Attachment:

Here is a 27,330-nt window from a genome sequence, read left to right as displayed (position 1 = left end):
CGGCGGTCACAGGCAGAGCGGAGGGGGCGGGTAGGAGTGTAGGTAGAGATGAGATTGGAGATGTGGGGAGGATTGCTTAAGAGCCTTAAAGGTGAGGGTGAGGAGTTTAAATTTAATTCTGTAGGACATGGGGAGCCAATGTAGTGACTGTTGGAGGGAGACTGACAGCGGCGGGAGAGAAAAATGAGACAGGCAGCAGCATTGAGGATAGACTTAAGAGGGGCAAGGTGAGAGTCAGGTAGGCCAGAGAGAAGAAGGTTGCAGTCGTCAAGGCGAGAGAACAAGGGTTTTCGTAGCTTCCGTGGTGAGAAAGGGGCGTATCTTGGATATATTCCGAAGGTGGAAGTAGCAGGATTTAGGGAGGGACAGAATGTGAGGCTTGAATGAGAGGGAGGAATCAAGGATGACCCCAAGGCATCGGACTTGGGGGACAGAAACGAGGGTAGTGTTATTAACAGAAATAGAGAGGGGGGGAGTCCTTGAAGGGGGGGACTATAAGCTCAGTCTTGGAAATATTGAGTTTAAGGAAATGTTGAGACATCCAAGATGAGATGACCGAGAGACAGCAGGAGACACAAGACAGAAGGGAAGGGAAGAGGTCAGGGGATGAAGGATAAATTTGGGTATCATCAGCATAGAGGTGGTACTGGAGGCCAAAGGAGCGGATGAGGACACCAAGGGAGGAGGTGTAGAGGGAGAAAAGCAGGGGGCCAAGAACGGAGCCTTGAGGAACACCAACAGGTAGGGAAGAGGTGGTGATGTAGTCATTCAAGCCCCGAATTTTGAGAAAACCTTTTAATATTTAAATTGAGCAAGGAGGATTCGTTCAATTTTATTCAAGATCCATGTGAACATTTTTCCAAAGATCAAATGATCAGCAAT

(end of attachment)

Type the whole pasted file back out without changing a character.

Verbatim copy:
Here is a 27,330-nt window from a genome sequence, read left to right as displayed (position 1 = left end):
CGGCGGTCACAGGCAGAGCGGAGGGGGCGGGTAGGAGTGTAGGTAGAGATGAGATTGGAGATGTGGGGAGGATTGCTTAAGAGCCTTAAAGGTGAGGGTGAGGAGTTTAAATTTAATTCTGTAGGACATGGGGAGCCAATGTAGTGACTGTTGGAGGGAGACTGACAGCGGCGGGAGAGAAAAATGAGACAGGCAGCAGCATTGAGGATAGACTTAAGAGGGGCAAGGTGAGAGTCAGGTAGGCCAGAGAGAAGAAGGTTGCAGTCGTCAAGGCGAGAGAACAAGGGTTTTCGTAGCTTCCGTGGTGAGAAAGGGGCGTATCTTGGATATATTCCGAAGGTGGAAGTAGCAGGATTTAGGGAGGGACAGAATGTGAGGCTTGAATGAGAGGGAGGAATCAAGGATGACCCCAAGGCATCGGACTTGGGGGACAGAAACGAGGGTAGTGTTATTAACAGAAATAGAGAGGGGGGGAGTCCTTGAAGGGGGGGACTATAAGCTCAGTCTTGGAAATATTGAGTTTAAGGAAATGTTGAGACATCCAAGATGAGATGACCGAGAGACAGCAGGAGACACAAGACAGAAGGGAAGGGAAGAGGTCAGGGGATGAAGGATAAATTTGGGTATCATCAGCATAGAGGTGGTACTGGAGGCCAAAGGAGCGGATGAGGACACCAAGGGAGGAGGTGTAGAGGGAGAAAAGCAGGGGGCCAAGAACGGAGCCTTGAGGAACACCAACAGGTAGGGAAGAGGTGGTGATGTAGTCATTCAAGCCCCGAATTTTGAGAAAACCTTTTAATATTTAAATTGAGCAAGGAGGATTCGTTCAATTTTATTCAAGATCCATGTGAACATTTTTCCAAAGATCAAATGATCAGCAAT